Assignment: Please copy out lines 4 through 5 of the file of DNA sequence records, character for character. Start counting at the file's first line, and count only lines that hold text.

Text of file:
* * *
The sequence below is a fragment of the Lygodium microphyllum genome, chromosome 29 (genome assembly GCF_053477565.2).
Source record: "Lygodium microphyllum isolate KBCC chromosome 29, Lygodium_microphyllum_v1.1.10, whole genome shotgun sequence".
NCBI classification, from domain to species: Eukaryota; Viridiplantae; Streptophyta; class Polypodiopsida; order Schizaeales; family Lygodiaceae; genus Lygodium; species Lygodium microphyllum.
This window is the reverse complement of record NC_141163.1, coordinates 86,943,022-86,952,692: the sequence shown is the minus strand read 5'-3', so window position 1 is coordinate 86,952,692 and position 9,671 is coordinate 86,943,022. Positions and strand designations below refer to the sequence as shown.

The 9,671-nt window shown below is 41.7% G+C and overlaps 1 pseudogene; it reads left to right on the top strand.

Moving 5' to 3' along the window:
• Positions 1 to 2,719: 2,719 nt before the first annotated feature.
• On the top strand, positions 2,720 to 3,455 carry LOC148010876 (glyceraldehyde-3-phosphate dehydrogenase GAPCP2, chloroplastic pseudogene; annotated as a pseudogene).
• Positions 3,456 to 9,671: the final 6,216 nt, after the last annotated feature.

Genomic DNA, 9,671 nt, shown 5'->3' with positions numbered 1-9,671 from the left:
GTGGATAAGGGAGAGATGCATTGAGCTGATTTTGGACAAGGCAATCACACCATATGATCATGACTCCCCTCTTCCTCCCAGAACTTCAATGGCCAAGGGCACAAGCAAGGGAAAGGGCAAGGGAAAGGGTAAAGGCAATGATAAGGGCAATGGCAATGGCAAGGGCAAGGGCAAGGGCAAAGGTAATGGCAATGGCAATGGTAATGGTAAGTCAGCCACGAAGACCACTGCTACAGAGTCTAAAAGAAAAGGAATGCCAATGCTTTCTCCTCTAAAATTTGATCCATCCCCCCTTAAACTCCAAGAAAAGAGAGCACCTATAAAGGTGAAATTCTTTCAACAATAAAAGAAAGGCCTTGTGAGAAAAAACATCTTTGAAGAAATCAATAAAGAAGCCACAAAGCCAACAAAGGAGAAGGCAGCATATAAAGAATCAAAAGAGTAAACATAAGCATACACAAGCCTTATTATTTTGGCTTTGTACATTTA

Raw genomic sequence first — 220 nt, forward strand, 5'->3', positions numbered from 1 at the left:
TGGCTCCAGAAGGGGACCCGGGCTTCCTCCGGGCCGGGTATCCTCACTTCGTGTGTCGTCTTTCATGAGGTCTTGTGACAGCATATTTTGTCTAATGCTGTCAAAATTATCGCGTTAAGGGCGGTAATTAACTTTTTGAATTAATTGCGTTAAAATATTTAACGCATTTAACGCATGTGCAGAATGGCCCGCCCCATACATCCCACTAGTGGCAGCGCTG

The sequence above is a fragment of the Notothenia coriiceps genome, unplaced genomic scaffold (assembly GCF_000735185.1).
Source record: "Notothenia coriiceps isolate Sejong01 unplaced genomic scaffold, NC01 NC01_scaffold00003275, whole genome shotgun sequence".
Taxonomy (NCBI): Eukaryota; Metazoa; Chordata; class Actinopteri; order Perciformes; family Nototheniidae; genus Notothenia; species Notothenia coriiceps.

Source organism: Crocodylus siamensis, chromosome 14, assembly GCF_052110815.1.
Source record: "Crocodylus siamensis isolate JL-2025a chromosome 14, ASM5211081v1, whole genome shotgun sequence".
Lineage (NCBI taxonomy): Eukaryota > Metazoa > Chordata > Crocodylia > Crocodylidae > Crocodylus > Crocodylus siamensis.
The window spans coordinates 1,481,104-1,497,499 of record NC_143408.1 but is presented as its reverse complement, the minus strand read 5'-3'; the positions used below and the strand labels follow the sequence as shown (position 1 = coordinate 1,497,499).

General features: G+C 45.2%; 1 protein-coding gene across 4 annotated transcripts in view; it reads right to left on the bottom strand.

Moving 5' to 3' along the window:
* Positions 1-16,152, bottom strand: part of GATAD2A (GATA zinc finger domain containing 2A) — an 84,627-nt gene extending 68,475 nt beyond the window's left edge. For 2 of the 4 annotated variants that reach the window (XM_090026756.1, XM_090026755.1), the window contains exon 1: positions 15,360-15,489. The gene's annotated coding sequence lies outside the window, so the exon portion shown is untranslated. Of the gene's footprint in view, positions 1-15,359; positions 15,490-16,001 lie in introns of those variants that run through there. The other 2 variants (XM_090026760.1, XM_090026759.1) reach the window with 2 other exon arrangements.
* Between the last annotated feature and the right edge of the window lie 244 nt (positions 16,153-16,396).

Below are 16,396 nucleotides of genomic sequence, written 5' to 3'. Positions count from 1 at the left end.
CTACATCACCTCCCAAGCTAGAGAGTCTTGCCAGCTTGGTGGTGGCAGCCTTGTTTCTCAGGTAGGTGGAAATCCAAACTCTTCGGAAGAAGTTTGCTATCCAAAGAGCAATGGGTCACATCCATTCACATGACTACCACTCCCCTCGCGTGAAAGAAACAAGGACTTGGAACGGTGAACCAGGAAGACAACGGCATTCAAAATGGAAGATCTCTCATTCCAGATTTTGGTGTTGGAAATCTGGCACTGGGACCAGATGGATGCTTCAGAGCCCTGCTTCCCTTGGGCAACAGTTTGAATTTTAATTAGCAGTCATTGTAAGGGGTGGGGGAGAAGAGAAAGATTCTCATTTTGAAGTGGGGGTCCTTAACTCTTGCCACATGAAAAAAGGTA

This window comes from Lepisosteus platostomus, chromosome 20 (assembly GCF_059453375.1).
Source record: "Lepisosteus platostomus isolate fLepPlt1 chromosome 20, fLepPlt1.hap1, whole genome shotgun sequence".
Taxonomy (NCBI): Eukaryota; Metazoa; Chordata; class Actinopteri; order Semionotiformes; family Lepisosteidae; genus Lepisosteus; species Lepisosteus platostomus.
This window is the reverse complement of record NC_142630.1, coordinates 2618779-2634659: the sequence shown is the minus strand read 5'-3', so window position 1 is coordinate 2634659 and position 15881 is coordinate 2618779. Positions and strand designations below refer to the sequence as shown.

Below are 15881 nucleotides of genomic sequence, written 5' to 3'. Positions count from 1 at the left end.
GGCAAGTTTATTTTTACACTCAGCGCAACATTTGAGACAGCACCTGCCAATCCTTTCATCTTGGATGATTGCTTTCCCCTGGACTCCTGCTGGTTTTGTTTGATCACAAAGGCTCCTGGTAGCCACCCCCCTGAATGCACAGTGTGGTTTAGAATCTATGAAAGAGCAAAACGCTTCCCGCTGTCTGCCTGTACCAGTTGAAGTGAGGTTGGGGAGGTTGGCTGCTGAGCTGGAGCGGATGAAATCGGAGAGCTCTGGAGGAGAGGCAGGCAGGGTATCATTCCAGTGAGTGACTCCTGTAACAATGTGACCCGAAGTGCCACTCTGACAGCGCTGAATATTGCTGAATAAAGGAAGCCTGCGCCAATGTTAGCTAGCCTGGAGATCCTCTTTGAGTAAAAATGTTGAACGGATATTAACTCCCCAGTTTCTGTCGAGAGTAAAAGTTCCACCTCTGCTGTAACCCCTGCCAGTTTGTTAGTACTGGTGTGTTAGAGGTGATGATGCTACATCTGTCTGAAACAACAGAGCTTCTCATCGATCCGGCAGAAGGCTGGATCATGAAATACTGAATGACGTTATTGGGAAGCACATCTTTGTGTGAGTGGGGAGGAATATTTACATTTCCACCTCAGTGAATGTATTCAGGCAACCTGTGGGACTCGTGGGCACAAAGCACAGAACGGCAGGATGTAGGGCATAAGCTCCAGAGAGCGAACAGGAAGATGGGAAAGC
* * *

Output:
This window is the reverse complement of record NC_141163.1, coordinates 86,943,022-86,952,692: the sequence shown is the minus strand read 5'-3', so window position 1 is coordinate 86,952,692 and position 9,671 is coordinate 86,943,022. Positions and strand designations below refer to the sequence as shown.

The 9,671-nt window shown below is 41.7% G+C and overlaps 1 pseudogene; it reads left to right on the top strand.